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May 16, 2020 09:00 am

These beautiful spring days are made even better by the late May rains. The many green colors are vibrant and refreshed by the coolness and water. It seems there are at least seven or more different shades and hues. As I am taking in this verdant carpet, a vibrant yellow butterfly lazily flits by. This is the elegant Anise Swallowtail, Papilio zelican, which can be easily confused with two other swallowtails it is related to. The Western Swallowtail, Papilio rutulus and the Pale swallowtail, Papilio eurymodon, also occur in Little Lake Valley.

How do we tell these three species apart? The Western swallowtail and the Pale swallowtail are very similar with four vertical black stripes on the upper side of the wings. However, the Western has its stripes against a yellow background and the Pale (as its name suggests) has those stripes against an off-white pale cream-colored background.

The Anise swallowtail is also black and yellow, but the top of the front wing has rectangles of yellow surrounded by black areas on both sides. This butterfly appears to have black shoulders.

All three species have forked hind wings near their rear which resembles antennae. This tricks bird predators into thinking they are going for the head of the butterfly. In addition, the hind wings have brilliant red spots surrounded by iridescent blue that are misconstrued as “eye spots.” Therefore, swallowtails are often missing these beautiful “tails.” I have photos of all three species nectaring on wildflowers. The Anise Swallowtail is on the flower called Blue Dicks, a Western Swallowtail is on the plant called Ocean spray, and the Pale Swallowtail is on a wild lilac.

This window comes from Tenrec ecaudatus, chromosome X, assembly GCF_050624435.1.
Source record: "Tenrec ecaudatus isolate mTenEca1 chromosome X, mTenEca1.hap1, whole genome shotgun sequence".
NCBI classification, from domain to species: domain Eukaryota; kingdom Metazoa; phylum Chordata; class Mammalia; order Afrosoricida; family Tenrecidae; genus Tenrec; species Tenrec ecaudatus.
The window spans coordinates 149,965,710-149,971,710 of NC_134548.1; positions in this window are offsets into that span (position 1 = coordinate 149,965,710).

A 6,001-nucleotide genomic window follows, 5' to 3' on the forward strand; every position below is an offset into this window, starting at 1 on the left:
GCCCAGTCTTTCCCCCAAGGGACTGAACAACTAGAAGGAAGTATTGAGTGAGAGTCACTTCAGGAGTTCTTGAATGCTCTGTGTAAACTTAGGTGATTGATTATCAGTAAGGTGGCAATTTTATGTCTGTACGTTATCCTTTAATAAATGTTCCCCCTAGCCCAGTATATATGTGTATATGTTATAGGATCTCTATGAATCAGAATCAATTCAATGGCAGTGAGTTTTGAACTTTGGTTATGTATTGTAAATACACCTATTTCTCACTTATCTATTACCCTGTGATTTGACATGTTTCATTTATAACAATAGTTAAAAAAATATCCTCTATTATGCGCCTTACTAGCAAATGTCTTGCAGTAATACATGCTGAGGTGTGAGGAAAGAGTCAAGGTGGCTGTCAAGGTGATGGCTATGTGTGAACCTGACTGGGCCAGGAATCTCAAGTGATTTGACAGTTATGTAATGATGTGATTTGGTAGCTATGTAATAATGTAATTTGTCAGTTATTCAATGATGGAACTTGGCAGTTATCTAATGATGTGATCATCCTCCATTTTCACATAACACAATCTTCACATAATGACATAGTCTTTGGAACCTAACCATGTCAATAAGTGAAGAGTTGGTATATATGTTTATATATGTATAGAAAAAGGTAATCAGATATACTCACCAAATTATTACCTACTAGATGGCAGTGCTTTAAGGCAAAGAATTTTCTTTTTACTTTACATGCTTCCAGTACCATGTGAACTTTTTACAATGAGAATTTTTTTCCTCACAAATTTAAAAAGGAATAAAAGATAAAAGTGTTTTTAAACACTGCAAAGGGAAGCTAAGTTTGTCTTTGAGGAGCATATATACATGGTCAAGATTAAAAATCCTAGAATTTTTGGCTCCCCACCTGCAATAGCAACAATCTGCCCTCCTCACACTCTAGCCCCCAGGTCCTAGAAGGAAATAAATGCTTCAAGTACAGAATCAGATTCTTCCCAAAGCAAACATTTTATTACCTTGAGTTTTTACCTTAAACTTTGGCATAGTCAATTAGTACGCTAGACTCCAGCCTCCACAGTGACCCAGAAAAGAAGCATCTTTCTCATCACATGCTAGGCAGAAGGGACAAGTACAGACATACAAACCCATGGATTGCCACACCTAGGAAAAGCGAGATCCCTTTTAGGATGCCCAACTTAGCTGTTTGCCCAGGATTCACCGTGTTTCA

In the book, Common Butterflies of California, the author Bob Stewart talks about the different host plants these butterflies use. These are plant species that butterflies lay their eggs on and its larvae will eat upon hatching. The Western Swallowtail is a riparian species that uses Willows and Alders to lay its eggs. The Anise Swallowtail uses many carrot family species such as Queen Anne’s lace, Poison hemlock, fennel, Hog fennels, and Yampah. The Pale Swallowtail prefers Ocean spray, California Coffeeberry, and the Hollyleaf cherry. 

As I am walking around in Little Lake Valley, I often see these large resplendent swallowtails flying and exploring the vegetation. Although there is a lack of the Monarch butterflies, these showy butterflies seem to be everywhere.